The underlying purpose of the Multispecies Plan is to achieve a balance between (1) long-term conservation of natural habitat and native plant and animal diversity that are an important part of the natural heritage of Clark County, and (2) the orderly and beneficial use of land in order to promote the economy, health, well-being, and custom and culture of the growing population of Clark County, Nevada.
On March 3, 1997, the Service published a notice in the Federal Register (62 FR 9443) announcing that the we would take the lead in preparing an Environmental Impact Statement addressing the Federal actions associated with the Multispecies Plan. The notice invited comments on the scope of the Environmental Impact Statement. Our consideration of the comments received were reflected in the Draft Multispecies Plan/Environmental Impact Statement made available for comment (65 FR 36709).
The Draft Multispecies Plan/Environmental Impact Statement analyzed the potential environmental impacts that may result from the Federal action requested in support of the proposed development of up to 145,000 acres of non-Federal land in Clark County, and identified various alternatives, including the No Action Alternative, the Proposed Multispecies Plan, the Low Elevation Ecosystems Multispecies Plan, a Permit Only for Threatened or Endangered and Candidate Species, and Alternative Permit Durations for the Multispecies Plan. Alternatives considered but not advanced for further analysis included a Permit to Include the Entire Mojave Desert Ecosystem, a Permit to Mitigate Impacts Only on Non-Federal Lands, and a High Elevation Ecosystems Multispecies Plan.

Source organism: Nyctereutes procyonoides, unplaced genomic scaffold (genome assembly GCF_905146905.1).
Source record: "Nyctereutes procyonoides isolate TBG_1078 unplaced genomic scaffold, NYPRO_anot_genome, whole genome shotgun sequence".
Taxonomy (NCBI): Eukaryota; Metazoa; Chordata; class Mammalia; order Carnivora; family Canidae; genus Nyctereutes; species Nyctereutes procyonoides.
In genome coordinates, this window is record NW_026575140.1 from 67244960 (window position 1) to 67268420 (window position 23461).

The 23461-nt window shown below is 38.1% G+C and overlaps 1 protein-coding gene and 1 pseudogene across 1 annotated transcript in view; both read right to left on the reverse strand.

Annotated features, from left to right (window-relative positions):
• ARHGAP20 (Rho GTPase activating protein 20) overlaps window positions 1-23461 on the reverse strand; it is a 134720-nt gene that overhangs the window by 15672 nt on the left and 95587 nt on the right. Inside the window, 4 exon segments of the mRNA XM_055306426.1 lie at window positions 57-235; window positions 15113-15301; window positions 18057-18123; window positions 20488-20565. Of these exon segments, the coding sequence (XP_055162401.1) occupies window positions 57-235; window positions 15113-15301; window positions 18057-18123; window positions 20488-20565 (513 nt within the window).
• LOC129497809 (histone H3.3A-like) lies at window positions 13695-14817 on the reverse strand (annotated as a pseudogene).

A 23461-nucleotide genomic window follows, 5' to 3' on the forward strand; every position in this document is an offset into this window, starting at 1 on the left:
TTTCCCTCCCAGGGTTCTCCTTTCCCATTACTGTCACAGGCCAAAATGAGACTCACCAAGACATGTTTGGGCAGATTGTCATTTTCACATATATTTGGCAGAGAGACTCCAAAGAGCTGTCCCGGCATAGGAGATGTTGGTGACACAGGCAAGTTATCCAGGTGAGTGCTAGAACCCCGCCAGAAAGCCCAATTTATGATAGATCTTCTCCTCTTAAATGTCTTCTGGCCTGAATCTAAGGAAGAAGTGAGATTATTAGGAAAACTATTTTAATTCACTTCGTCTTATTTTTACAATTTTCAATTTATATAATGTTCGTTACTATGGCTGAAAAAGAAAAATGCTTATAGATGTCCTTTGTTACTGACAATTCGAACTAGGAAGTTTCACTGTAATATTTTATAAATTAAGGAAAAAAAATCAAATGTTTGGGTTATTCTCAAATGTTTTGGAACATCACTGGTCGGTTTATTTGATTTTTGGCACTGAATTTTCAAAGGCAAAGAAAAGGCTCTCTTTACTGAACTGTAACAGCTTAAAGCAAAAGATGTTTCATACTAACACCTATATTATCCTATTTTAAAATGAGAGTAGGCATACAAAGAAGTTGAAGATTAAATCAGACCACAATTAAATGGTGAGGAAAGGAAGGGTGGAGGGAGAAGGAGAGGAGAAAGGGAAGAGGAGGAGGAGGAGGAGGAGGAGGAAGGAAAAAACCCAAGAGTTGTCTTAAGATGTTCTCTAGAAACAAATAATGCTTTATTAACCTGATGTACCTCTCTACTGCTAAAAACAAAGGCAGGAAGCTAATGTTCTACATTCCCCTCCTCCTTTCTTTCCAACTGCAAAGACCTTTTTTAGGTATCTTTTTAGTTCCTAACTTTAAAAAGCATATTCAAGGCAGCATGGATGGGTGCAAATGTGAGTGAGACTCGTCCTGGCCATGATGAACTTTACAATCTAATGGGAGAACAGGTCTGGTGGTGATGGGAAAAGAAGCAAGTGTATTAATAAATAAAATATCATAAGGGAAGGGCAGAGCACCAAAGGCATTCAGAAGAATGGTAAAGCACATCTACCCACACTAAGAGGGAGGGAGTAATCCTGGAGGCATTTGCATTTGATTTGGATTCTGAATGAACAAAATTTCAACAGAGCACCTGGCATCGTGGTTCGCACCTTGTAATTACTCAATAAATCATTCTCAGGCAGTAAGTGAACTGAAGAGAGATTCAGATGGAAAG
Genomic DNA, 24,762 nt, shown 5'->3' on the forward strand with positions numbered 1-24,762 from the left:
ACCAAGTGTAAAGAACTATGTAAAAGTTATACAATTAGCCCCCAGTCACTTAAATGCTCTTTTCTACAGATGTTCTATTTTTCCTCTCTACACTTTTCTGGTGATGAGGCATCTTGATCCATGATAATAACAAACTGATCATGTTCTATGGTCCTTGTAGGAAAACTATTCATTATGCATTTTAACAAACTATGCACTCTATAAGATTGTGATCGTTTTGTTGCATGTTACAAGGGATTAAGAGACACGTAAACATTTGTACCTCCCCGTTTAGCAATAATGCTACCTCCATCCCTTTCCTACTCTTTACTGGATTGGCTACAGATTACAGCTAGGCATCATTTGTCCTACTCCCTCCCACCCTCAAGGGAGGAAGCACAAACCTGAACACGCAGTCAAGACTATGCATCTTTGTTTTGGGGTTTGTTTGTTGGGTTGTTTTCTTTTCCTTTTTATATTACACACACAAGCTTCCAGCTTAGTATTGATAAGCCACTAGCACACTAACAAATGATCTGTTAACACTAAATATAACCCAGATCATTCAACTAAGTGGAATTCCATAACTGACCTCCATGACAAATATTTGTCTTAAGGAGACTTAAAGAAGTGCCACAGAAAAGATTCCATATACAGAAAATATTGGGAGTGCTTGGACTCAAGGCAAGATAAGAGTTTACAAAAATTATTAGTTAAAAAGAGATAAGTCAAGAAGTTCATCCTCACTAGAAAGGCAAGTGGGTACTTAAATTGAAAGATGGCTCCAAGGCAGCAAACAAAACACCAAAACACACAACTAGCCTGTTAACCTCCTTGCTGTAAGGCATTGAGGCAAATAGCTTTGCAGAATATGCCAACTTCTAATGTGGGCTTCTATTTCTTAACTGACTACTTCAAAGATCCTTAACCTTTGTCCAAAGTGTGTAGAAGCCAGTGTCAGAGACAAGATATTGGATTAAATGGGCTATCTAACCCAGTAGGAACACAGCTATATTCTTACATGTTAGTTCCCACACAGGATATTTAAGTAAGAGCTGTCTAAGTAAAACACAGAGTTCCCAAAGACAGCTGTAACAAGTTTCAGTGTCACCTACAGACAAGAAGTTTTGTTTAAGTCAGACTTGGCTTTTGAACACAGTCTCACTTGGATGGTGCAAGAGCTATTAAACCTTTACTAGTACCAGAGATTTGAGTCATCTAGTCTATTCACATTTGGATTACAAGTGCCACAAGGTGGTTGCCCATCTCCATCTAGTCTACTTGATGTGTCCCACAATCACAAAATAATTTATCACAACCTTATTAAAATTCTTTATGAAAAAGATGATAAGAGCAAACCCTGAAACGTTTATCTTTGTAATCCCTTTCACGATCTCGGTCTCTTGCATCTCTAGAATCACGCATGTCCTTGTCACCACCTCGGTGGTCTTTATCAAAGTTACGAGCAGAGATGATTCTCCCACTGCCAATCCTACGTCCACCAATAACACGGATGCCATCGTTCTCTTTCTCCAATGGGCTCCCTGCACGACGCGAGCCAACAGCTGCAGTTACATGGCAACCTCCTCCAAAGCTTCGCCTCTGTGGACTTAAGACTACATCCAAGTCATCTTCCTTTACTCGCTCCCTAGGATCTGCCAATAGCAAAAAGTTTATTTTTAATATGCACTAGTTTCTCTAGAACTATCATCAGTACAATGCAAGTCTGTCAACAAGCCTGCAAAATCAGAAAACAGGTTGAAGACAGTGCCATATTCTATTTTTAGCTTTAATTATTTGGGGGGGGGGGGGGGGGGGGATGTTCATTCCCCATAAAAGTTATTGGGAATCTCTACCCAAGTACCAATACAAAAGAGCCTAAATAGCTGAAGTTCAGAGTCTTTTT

The analysis provided in the Final Multispecies Plan/Environmental Impact Statement is intended to accomplish the following: Inform the public of the proposed action and alternatives; address public comment received during the scoping period; disclose the direct, indirect, and cumulative environmental effects of the proposed action and each of the alternatives; and indicate any irreversible commitment of resources that would result from implementation of the proposed action.Start Signature
Dated: September 14, 2000.
Elizabeth H. Stevens,
Deputy Manager, Region 1, California/Nevada Operations Office, Sacramento, California.
[FR Doc. 00-24199 Filed 9-21-00; 8:45 am]
BILLING CODE 4310-55-P